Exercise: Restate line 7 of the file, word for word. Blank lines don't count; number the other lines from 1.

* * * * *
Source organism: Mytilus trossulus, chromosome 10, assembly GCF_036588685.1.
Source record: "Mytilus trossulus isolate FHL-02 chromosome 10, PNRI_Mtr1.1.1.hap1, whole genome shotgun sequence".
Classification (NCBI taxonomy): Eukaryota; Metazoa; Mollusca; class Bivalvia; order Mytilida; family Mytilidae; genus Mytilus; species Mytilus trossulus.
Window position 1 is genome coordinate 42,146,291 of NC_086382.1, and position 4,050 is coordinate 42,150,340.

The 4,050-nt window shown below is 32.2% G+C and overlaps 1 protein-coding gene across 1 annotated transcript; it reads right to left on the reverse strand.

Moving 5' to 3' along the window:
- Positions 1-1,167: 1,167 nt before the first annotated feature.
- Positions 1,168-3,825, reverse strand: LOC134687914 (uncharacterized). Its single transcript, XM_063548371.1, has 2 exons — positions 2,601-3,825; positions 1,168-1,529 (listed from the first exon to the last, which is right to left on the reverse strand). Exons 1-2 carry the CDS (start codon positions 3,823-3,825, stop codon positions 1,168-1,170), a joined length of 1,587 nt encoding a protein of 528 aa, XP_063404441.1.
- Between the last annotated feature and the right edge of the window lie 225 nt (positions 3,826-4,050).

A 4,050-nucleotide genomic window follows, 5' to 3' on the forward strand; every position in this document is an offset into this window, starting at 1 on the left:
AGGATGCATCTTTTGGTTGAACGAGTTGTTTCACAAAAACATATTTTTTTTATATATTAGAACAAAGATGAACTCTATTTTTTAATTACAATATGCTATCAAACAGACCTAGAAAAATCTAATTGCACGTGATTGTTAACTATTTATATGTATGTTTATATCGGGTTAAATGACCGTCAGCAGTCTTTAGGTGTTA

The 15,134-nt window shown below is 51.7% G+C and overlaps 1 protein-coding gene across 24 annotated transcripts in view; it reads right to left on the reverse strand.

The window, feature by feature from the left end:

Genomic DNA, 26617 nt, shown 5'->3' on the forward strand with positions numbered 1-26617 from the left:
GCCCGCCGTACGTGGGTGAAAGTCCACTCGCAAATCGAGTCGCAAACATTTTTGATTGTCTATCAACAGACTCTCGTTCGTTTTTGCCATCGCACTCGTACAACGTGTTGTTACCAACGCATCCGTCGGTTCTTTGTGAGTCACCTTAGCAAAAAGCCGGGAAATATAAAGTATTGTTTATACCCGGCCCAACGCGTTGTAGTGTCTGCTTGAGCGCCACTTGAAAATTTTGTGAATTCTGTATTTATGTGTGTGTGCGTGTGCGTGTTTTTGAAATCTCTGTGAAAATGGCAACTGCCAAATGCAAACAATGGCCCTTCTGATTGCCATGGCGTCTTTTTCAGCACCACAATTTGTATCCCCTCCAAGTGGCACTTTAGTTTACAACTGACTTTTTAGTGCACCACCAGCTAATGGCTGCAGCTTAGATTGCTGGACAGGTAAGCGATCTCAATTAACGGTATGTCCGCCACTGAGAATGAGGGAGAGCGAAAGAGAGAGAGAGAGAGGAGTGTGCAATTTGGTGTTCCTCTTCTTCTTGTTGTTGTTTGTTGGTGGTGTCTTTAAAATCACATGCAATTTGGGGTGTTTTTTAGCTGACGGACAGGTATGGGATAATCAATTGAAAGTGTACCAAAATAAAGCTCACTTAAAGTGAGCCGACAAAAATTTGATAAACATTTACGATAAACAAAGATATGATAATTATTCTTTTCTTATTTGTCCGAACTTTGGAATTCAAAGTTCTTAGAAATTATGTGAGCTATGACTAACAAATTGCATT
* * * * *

- Positions 1-1,167: 1,167 nt before the first annotated feature.